Thanksgiving wrap up!

I have to admit something:
I’m a terrible food blogger. While  other food bloggers are prepping for Thanksgiving posts in the summer, I’m in full summer mode and simply cannot bring myself to make and photograph a Thanksgiving meal in 96F heat. And, every Thanksgiving, I intend to get great food shots and use them to post *on time* next year. However, every year I get caught in the actual  holiday.. cooking, the parade, spending time with friends and family, sipping wine,  and honestly: I don’t want to spend an hour getting the perfect shot and eat cold food. (sipping wine and photography don’t mix, either)

I totally get why other bloggers set up for Thanksgiving in July.  And, I admire them for that.

One day, I will do Thanksgiving in July. But, today this is what I’ve got: Random shots from Thanksgiving pasts, and an occasional recipe link.



untitled (814 of 3071)This was our dinner from last year.. maybe the year before? The gravy was the best I had ever made, and no- I didn’t jot down the recipe as I made it. I’m hoping to have a pen handy this year. 😉

untitled (797 of 3071)

From scratch green bean casserole:

(Although the beans needed to be cooked a bit longer…) And, this year the hubs is making the  “traditional” recipe…


If you have a guest that prefers jelled cranberry sauce, cut it using cookie cutters, for a whimsical touch. Cute, huh?

mini sweet potato pies @thevillagecookMini Sweet Potato Pies

These are great for those that are watching portions


nov2009 126Grandmother’s Biscuits

I’m actually making rolls this year, biscuits are just too filling. (sorry Grandma)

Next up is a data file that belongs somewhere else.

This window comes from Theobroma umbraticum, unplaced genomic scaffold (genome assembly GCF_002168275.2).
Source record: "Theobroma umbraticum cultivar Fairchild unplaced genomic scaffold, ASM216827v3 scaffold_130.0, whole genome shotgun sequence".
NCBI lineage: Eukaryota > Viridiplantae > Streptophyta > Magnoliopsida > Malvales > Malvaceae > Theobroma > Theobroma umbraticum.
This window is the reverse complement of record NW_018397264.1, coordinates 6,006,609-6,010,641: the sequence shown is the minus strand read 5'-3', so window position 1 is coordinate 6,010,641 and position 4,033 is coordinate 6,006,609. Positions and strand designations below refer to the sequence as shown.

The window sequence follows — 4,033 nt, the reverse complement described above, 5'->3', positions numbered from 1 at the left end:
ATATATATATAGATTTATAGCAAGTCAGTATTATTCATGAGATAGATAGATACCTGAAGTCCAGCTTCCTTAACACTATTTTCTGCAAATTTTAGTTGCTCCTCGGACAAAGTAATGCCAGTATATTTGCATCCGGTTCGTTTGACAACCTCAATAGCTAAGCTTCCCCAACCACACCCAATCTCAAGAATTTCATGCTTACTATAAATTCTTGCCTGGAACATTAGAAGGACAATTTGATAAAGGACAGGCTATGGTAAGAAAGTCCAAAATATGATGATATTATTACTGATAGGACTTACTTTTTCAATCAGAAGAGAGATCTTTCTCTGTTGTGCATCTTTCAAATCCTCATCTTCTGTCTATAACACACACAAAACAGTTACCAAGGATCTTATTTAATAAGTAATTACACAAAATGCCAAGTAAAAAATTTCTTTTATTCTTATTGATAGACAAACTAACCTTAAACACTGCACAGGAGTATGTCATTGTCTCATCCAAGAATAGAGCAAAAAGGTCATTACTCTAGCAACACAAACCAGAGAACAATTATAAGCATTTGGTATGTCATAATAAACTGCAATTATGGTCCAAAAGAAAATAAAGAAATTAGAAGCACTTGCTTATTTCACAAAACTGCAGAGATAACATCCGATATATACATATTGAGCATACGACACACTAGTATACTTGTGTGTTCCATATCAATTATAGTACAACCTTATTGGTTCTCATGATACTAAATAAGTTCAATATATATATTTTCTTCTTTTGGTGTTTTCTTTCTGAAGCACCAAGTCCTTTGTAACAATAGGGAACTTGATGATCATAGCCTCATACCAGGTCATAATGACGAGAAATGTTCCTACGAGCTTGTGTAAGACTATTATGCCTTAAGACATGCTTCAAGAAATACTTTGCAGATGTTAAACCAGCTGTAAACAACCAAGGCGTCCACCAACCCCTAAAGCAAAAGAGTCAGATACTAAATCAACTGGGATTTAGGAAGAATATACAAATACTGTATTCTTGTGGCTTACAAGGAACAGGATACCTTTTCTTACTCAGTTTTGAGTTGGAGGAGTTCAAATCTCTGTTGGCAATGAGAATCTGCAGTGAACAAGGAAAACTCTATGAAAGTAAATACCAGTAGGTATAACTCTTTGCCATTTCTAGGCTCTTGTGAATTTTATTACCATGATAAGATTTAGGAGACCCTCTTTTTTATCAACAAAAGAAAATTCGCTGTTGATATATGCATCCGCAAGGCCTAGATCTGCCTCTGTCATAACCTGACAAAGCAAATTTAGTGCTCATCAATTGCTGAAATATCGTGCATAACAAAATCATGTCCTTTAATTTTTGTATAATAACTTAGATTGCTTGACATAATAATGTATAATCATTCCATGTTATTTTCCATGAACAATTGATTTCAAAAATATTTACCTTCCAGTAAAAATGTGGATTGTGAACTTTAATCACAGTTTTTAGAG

nov2009 087

The Domestic Mama’s Turkey Brine

untitled (804 of 3071)See those veggies? Hubby loves them. Keeps him off the turkey, too. (until serving time, of course)


nov2009 077Mini Cherry Tarts

I love mini desserts, because you can have one of each and not feel like a glutton.

DSC_1792Baby Pumpkin Pies

untitled (796 of 3071)Of course, there’s stuffing… I am partial to bread over cornbread and I like to add lots of veggies to it, and no meat. Too much meat going on with the Turkey, anyway.

I hope you and your family have a blessed Thanksgiving!DSC_7096


Swiss, caramelized onion, ham and leek quiche

swiss. onion and leek quiche I’m continuing the French theme this week with this rich, creamy and savory quiche.

It’s funny how many people I know that claim they don’t like quiche…. then they love it.

For example:

Me (to my 8 year old): “Let’s make a quiche to go along with our French studies”

My 8 year old: “I don’t like what ever you said”

Me: “What? Quiche? When have you had quiche?”

Her: “Never. It just sounds gross”

Me: “It’s like scrambled eggs, ham and onions  in a buttery crust”

Her: “Oooo. That’s sounds good, let’s make that.”

Maybe it’s just the word quiche that makes people go ehhhh.

I’ve made many quiches in my life but just renamed it to appeal to the general public.

Cheesy spinach and egg cups (aka mini crust-less quiches)

tomato and mozzarella tart (aka tomato and basil quiche)

basil and pepper breakfast pie (you guessed it: QUICHE)

Sometimes, changing the name of something makes it that much more appealing.

Garbage man= sanitation specialist

mail man = federal package transportation specialist

wait staff= server

sales clerk= assistant to economic support

gas station clerk= OPEC operations assistant

You see? It’s all about how you word things. 😉

Speaking of wording things; my daughter and I took a mommy-daughter road trip up the eastern coast and into the Blue Ridge and Great Smoky mountains of North Carolina. It was an amazing experience that we will both remember the rest of our lives. I had never driven farther than three hours away, and she had never seen mountains.  Win-win, because now I officially have the kahunas to hop in my car and see the world.